Its verbose, but it works.

NOTE: in this case we're working with `int` parameters that would be better done with a normal function containing a couple of `if` statements - however all this works for type templates too.


Thursday, April 19, 2012

Faking watch on OS X

Sometimes watching something change over time in your terminal is kinda helpful. Linux has a great utility for this called "watch". OS X doesn't some with this. Of course you can build it yourself if you want .. but that can mean a chunk of pain too... luckily bash comes with what you need. "while" and some ANSII escape sequences are enough to get you going.

Here was my first try:

The first problem with this for me was that in iterm2 clear just keeps adding to your terminal scrollback in some weird way. Luckily replacing this with some ANSII control sequences fixes that up nicely.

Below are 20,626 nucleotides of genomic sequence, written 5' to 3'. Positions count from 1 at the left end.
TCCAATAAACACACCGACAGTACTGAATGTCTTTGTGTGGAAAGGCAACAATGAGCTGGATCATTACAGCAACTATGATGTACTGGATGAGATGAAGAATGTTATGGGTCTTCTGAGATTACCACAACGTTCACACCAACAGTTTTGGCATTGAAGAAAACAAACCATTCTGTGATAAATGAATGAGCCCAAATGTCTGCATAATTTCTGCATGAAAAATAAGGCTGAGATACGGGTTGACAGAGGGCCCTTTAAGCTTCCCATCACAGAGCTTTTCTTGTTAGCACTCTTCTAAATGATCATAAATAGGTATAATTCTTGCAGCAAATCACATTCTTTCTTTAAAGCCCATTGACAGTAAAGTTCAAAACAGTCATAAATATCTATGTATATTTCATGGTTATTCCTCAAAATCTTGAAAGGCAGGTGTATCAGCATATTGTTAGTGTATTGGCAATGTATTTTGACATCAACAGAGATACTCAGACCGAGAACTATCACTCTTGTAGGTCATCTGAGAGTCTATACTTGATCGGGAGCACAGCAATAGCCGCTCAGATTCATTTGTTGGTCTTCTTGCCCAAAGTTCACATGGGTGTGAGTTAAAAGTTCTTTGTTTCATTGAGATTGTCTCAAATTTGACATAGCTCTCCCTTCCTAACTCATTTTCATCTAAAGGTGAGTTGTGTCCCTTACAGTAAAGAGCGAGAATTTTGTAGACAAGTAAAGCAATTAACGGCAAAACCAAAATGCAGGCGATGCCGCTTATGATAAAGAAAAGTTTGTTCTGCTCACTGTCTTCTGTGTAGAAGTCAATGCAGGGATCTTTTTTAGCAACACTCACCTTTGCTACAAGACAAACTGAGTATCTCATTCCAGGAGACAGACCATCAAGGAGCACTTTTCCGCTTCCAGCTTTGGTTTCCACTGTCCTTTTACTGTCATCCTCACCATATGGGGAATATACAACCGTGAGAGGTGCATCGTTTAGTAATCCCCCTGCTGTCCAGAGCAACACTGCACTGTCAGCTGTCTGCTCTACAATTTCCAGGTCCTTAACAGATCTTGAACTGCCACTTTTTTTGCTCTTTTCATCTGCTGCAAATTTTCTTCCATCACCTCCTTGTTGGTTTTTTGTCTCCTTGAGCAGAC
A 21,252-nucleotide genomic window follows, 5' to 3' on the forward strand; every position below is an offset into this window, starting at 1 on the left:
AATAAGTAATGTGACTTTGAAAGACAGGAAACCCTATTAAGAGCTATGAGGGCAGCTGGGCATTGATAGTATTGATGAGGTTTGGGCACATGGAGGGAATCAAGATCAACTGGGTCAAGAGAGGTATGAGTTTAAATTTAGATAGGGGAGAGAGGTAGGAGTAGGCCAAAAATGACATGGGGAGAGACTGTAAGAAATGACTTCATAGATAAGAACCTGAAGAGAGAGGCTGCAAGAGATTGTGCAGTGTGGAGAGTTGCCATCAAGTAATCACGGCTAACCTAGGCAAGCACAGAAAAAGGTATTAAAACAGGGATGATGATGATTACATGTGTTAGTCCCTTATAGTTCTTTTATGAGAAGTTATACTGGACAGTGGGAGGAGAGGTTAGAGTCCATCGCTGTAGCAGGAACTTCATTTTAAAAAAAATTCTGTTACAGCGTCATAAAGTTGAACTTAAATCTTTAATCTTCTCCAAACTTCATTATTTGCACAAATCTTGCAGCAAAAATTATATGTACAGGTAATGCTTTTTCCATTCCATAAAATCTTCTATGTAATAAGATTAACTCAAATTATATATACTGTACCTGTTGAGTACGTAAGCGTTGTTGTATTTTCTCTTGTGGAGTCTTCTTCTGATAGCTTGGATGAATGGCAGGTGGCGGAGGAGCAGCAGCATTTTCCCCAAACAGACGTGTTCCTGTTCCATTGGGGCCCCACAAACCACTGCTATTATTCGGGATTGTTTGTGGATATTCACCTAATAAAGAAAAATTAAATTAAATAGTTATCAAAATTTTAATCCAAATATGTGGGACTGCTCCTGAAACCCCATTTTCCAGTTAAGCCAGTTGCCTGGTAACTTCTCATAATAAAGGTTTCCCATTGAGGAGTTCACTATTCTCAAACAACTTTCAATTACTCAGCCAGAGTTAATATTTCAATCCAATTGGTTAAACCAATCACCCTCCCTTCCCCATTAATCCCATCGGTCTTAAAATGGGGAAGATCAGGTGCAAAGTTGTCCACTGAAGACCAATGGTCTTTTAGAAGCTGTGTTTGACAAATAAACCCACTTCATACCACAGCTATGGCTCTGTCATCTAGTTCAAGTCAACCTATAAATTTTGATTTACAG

Now it doesn't add to the scrollback but it does blink every 4 second. I fixed this by storing the current and previous results in temp files and only clearing if they've changed.

Saturday, March 24, 2012

Farewell Tim


It has been just over two weeks since my little brother Tim was killed. He was hit by a drunk driver while cycling - training for the Ride For Youth, a charity ride raising money for young people at risk of self harm or suicide.

The ride for youth requires serious dedication from those participating, riding 640km over 5 days. They are expected to train with the team at least 3 days a week for 6 months. In the week before his death Tim rode over 400km. My Dad has been doing the ride for several years, and this year was going to be his last and Tim's first. Tim was athletic all his life, but with this training he was fitter than he'd ever been.